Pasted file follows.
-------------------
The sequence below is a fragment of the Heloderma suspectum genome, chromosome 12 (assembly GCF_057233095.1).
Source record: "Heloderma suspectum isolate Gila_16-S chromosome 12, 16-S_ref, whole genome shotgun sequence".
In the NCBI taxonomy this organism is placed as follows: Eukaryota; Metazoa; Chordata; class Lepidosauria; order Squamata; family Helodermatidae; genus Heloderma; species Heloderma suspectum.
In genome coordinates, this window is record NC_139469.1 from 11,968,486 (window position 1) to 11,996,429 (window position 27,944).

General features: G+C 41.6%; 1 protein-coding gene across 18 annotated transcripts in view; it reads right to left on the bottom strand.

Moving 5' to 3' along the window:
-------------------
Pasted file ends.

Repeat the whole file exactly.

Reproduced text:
The sequence below is a fragment of the Heloderma suspectum genome, chromosome 12 (assembly GCF_057233095.1).
Source record: "Heloderma suspectum isolate Gila_16-S chromosome 12, 16-S_ref, whole genome shotgun sequence".
In the NCBI taxonomy this organism is placed as follows: Eukaryota; Metazoa; Chordata; class Lepidosauria; order Squamata; family Helodermatidae; genus Heloderma; species Heloderma suspectum.
In genome coordinates, this window is record NC_139469.1 from 11,968,486 (window position 1) to 11,996,429 (window position 27,944).

General features: G+C 41.6%; 1 protein-coding gene across 18 annotated transcripts in view; it reads right to left on the bottom strand.

Moving 5' to 3' along the window: